phys1040_hwksoln03
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phys1040_hwksoln03

Course Number: PHYS 1040, Fall 2008

College/University: Weber

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PHYS 1040: Solution Assignment #3, Spring 2008 1: I have to get away! In astronomy, escape velocity is the speed you must attain in order to escape the gravitational pull of a massive object. The more massive the object, the higher the escape velocity. For Earth, the escape velocity is about 11 km/s. For the Sun, the escape velocity is about 618 km/s. For an object like a black hole, the escape velocity is the...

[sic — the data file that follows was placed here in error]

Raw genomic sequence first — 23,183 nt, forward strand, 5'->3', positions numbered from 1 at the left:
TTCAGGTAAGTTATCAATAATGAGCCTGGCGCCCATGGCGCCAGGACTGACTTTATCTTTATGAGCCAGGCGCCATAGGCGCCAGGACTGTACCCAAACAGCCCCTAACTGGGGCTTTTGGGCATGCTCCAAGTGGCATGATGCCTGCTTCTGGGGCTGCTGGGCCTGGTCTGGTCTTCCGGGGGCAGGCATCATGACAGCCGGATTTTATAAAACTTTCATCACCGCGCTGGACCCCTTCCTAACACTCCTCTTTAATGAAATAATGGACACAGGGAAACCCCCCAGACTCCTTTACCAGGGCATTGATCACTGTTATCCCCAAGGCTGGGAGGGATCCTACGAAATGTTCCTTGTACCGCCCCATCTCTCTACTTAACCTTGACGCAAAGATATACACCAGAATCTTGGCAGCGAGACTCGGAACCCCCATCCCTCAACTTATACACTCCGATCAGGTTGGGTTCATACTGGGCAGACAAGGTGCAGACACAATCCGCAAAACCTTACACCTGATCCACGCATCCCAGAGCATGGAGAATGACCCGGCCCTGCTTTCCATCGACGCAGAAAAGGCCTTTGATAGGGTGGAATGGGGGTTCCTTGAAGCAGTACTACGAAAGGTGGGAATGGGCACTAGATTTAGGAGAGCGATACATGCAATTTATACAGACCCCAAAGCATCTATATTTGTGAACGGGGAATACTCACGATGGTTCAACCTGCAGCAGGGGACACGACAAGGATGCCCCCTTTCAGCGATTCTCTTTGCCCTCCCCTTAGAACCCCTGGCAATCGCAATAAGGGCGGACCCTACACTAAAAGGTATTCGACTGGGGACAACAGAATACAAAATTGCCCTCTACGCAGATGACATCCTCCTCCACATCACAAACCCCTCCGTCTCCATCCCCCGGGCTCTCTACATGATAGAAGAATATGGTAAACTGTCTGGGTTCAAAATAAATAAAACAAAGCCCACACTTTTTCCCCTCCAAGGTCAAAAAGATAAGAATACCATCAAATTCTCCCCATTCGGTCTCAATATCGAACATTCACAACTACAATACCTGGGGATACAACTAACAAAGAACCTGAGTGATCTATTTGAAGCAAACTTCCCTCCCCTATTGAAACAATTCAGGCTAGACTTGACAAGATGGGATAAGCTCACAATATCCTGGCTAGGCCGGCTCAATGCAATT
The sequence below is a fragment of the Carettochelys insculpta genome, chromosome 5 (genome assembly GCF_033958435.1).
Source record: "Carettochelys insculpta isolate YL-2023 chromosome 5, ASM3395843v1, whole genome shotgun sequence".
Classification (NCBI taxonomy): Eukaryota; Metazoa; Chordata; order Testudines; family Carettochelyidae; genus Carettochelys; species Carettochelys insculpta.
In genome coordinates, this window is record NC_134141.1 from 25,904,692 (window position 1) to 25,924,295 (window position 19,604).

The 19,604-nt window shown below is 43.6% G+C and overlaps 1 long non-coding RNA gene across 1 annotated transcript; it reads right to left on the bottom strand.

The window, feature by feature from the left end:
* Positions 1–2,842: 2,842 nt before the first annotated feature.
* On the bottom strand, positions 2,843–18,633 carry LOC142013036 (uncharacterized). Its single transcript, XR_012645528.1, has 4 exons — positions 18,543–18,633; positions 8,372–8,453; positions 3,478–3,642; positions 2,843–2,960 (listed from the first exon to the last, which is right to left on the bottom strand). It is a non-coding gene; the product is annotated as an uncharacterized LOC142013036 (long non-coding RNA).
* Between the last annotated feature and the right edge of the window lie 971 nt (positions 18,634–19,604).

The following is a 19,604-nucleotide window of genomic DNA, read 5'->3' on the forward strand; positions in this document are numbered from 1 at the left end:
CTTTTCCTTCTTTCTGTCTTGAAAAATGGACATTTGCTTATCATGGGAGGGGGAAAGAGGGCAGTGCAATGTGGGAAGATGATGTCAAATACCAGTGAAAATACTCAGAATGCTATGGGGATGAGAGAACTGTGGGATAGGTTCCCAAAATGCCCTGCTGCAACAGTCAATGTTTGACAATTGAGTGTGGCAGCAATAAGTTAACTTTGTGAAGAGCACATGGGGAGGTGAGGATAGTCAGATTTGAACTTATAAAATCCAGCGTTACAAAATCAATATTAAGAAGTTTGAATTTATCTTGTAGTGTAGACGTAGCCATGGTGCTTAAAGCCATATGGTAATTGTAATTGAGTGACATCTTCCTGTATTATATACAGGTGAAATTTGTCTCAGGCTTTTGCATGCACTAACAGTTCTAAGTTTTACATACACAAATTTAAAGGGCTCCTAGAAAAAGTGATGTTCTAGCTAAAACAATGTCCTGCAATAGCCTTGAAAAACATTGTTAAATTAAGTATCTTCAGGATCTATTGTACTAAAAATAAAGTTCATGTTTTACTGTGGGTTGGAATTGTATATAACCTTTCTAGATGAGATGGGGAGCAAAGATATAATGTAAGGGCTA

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1040: PHYS Solution Assignment #3, Spring 2008 1: I have to get away! In astronomy, escape velocity is the speed you must attain in order to escape the gravitational pull of a massive object. The more massive the object, the higher the escape velocity. For Earth, the escape velocity is about 11 km/s. For the Sun, the escape velocity is about 618 km/s. For an object like a black hole, the escape velocity is the speed of light, v = 3.0 108 m/s. In Hollywood movies, escape velocity is the speed you must attain to escape pursuers. In the greatest movie of all time, The Empire Strikes Back, the Millennium Falcon must jump to lightspeed to escape Imperial Star Destroyers. In this case, the escape velocity is also the speed of light. :-) 2: Quasar, Quasar, So Far Away! The most obvious indication that the quasars are extremely far away is their large redshifts. Using current cosmological models, the large redshift tells us that the recessional velocity of the quasars is so large they must be a large fraction of the distance to the edge of the observable Universe. Astronomers say they are deep in the Hubble ow. If one is unwilling to accept that redshifts are great indicators of distance (for instance, because you are a traditional astronomer from the late 1800s, or you just dont believe anything Shane tells you on principle), the distance to the quasars is also implied by gravitational lensing. Many quasars (for example, the classic Double Quasar QSO 0957+561 in Ursa Major1 , shown below) lie behind massive galaxies, which divide the quasar light into multiple images. For the quasar to be lensed, it must lie at a distance much greater than the distance to the galaxy. 1 This quasar can be seen in 20 amateur telescopes from dark sky sites. PHYS 1040 Homework Solution 1 3: Radio wavelengths! The Larson Radio Telescope is the premiere instrument for radio astronomy along the Wasatch Front (when it gets built! Until then, the Weber State University Radio Telescope is it). To determine the wavelength of radio light, we remember that all light travels at the speed of light, so if I know the frequency f , then the wavelength can be found from the speed of light c: c f The values we need to use are: c f Putting this all together: 3.0 108 m/s = 0.2m 1.5 109 Hz Note that radio light has long wavelengths, on sizes you can see with your eye! This is why radio antennae (like the one on your car) are the size they are they are close in size to the wavelength of the radio light they are trying to receive. = 4: My science ocer is a Blockhead! Clearly the science ocer aboard the USS Intrepid is a blockhead! Mr. Block probably should go back to Weber State University and take an astronomy class! Tidal forces are the force an object experiences because the strength of a gravitational eld (such as that being produced by a black hole) changes with distance. If you approach the black hole too closely, the eld will pull more strongly on your feet than your head (if you jump in feet rst) and you will be spaghettied. Far from the black hole, there are tidal still forces, but the gravitational force is weak enough that the intermolecular forces that keep your body and your starship stuck together are strong enough to keep you from being torn apart. 5: Bright, Dim, Bright, Dim, Bright, Dim. . . The Cepheid period luminosity relationship discovered by Henrietta Swan Leavitt notes that the timescale over which the light from a Cepheid variable changes (the period ) is directly related to the intrinsic brightness of the star (the luminosity). In astronomy this is extremely useful. It means if I can measure the period of a stars brightness variations (easily done with a simple Timex watch, commonly carried by many students), you instantly have a way to determine what its intrinsic brightness is. Measuring intrinsic brightness (often called absolute magnitude) in astronomy is notoriously dicult, because it depends on how far away a star is. From Earth, you observe the apparent magnitude, but if you know the absolute magnitude (found using the period-luminosity relationship), you can work out the true distance to the star. 6: The Observers Perspective The brightness of objects decreases with distance, and increases with proximity. This is a fundamental result from basic astrophysics, and one which most of you have direct experience with. Consider a ashlight. If you hold the ashlight up to your eyeball, it appears to be extremely bright (dont do this youll probably see some spots for sometime afterward if you do this). If you have your friend walk half a kilometer down the road with the ashlight, it will look much dimmer. The observed brightness of an object depends on how far away the object is. Now consider if you have two ashlights (and two very tolerant friends, who are willing to do astronomy experiments with you). Supposed your two friends carry the ashlights half a k...
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